TORONTO, Feb. 13, 2013 /CNW/ - Once again, AEDs and CPR have proven
their worth as a Toronto man is alive today thanks to the quick actions
On Sunday, January 13, a 51-year-old Toronto-area resident Paul Poce was
playing hockey at the Malvern Recreation Centre when he collapsed to
the ice after suffering a cardiac arrest. His son Ben Poce, who also
works as a paramedic for Peel Regional Paramedic Services, immediately
rushed to his father's side. Recognizing the signs and symptoms of
cardiac arrest, Poce called out to his teammates to dial 9-1-1,
instructed his friend Shawn Nichols to start chest compressions, while
he retrieved the on-site AED.
The life-saving device shocked his father's heart following
voice-prompters. Paramedics from Toronto EMS arrived and continued care
while transporting the man to hospital. Mr. Poce is now home where he
is recovering from surgery.
This save is the 48th in Ontario by an AED funded by the Foundation
since 2006, and highlights the fact that with simple training in CPR
and the availability of an AED to perform immediate defibrillation,
anyone can save a life.
"This life saved is a testament to what happens when community members
learn CPR and use an AED when it is within reach," said Andrew Lotto,
Manager, Resuscitation Programs, Heart and Stroke Foundation. "With
continued support of the public, community groups and funding partners,
one day AEDs will be as commonplace as fire extinguishers in Ontario to
The placement of the AED at the Malvern Recreation Centre and training
of staff was made possible through funds raised by the Heart and Stroke
Foundation, the Chase McEachern Tribute Fund and the Toronto EMS
Cardiac Safe City Program.
"We are very excited that this program continues to save lives. This is
the third of four saves this year using AEDs in public places where
training and maintenance is provided by the Toronto EMS Safe City
Program. The goal to make Toronto a truly "safe city" is being
realized. Remarkable saves like this one demonstrate the success of the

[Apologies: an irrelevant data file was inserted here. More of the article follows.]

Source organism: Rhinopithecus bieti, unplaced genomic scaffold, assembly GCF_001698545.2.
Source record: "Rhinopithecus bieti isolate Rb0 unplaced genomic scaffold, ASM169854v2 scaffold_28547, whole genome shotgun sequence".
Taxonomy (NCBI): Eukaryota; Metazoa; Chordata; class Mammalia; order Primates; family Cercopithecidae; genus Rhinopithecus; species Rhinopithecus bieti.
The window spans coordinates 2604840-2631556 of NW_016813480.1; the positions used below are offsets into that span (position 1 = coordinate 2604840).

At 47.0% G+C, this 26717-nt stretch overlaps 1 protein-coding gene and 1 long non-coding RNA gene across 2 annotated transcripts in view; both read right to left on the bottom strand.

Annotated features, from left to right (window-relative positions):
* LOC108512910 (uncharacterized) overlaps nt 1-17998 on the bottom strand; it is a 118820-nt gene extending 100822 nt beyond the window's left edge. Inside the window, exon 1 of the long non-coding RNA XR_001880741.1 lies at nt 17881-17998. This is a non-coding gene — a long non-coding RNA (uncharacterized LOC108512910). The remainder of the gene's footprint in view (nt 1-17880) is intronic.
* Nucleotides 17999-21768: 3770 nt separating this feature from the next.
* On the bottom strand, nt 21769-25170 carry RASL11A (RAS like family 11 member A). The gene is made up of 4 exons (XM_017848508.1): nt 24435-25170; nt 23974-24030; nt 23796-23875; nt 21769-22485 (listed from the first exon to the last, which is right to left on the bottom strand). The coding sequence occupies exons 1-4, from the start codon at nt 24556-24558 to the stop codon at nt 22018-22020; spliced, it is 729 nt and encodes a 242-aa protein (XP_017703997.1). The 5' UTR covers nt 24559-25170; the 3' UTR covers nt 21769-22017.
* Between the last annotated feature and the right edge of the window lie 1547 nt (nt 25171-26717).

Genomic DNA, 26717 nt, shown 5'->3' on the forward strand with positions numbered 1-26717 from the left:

program," said Gayle Pollock, Commander Toronto EMS Cardiac Safe City
When a person is in cardiac arrest, seconds count. Fewer than six per
cent of people who have a cardiac arrest outside of a hospital survive.
When CPR is combined with the use of an AED in those early minutes, an
individual's odds of surviving a cardiac arrest increases to up to 75
"The statistics tell a compelling story," added Lotto. "CPR and AEDs
absolutely save lives, and Ontarians can join the Heart and Stroke
Foundation's efforts to boost survival rates by using these simple and
effective tools if someone nearby suffers cardiac arrest."
The CPR guidelines stress the early recognition of cardiac arrest urging
people to call 9-1-1 or their local emergency number if they find
someone collapsed and unresponsive, and not to delay by 'looking,
listening and feeling' for breathing or pulse.
The guidelines also recommend that instead of trying to remember how
many compressions and how many breaths, bystanders doing CPR simply
"push hard and push fast" on the centre of the chest.
The Foundation recommends that all Canadians learn the life-saving
skills of CPR and review this knowledge often. Learning and reviewing
CPR skills has been made much easier with an at-home video kit, the Heart and Stroke CPR AnytimeTM for Family and FriendsTM. The kit teaches the basic skills of CPR in as little as 22 minutes.
Visit http://www.cpranytime.ca to order yours today!
About the Heart and Stroke Foundation:
The Heart and Stroke Foundation (heartandstroke.ca), a volunteer-based health charity, leads in eliminating heart disease
and stroke, reducing their impact through the advancement of research
and its application, the promotion of healthy living and advocacy.
Healthy lives free of heart disease and stroke. Together we will make it
SOURCE: Heart and Stroke Foundation of Ontario
For further information:
Associate Manager of Media Relations
Heart and Stroke Foundation
416-489-7111 ext. 789
Superintendent Public Information and Media
Toronto Emergency Medical Services